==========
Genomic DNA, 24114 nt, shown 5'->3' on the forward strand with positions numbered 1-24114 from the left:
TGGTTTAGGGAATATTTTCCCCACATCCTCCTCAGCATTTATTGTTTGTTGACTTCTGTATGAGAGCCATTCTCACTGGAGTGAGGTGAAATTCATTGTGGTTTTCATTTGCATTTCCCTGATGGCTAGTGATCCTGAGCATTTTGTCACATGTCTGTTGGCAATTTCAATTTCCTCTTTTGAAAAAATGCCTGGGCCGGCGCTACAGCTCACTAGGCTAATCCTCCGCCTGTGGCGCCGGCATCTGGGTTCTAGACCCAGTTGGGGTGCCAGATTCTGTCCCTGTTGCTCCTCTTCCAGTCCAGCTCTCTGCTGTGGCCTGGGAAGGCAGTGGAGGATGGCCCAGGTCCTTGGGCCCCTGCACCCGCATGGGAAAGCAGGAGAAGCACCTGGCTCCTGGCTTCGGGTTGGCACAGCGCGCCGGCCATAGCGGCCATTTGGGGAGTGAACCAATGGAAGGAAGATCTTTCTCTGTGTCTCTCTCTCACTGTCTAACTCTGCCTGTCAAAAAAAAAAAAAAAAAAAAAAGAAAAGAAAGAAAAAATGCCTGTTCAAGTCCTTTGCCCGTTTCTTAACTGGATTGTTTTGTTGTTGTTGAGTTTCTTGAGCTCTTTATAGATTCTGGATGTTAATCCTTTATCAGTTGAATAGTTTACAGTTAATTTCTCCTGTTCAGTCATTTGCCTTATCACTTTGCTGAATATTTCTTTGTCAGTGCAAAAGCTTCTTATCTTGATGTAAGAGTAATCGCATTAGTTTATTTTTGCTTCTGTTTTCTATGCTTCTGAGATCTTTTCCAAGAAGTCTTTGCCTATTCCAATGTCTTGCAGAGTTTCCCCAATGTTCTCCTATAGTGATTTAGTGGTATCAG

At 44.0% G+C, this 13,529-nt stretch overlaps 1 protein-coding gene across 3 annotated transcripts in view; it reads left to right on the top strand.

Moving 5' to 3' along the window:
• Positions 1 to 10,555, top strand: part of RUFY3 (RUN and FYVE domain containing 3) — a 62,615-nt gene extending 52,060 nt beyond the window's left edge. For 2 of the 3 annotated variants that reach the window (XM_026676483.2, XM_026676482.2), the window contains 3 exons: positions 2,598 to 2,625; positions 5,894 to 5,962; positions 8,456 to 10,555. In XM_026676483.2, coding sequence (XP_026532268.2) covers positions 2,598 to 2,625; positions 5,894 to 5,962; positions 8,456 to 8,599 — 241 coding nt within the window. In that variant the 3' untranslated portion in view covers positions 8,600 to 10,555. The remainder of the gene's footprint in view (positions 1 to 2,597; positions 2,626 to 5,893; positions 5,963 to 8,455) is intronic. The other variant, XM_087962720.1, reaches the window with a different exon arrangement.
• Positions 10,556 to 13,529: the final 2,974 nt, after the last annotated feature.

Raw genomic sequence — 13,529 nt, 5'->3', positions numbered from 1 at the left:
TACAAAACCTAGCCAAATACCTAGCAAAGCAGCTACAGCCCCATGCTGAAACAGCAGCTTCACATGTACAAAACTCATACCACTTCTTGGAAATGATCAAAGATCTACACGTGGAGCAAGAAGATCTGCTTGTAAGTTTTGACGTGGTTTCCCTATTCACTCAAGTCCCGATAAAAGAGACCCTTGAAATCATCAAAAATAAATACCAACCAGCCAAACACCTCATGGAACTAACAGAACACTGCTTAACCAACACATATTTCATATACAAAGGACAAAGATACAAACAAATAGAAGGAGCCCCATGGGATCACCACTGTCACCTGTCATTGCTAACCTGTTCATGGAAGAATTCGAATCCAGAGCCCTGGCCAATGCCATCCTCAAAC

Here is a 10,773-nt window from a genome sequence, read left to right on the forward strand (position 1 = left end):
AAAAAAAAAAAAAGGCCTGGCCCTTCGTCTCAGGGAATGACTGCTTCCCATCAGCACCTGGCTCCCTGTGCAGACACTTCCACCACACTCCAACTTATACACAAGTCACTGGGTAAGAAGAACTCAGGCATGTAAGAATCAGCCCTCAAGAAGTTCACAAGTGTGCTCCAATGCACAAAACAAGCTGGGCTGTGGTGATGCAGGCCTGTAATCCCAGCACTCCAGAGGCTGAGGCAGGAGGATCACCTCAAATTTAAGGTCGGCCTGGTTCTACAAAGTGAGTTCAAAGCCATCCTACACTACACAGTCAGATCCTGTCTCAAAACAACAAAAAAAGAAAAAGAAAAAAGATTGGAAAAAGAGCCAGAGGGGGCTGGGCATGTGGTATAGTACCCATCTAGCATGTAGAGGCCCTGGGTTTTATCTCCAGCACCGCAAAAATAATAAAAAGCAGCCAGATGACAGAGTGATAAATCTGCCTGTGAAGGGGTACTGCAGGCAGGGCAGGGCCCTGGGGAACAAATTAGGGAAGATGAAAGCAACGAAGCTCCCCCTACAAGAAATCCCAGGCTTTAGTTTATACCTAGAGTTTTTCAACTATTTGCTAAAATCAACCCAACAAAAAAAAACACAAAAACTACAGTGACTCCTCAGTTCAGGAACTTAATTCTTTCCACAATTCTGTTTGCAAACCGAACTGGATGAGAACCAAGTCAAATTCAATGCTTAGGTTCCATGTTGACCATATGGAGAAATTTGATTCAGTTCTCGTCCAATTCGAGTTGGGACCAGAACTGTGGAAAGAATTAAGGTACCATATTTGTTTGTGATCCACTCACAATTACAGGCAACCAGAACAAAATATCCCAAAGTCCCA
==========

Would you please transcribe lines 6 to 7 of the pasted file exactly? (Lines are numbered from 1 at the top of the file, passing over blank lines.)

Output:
• Positions 10,556 to 13,529: the final 2,974 nt, after the last annotated feature.

Raw genomic sequence — 13,529 nt, 5'->3', positions numbered from 1 at the left: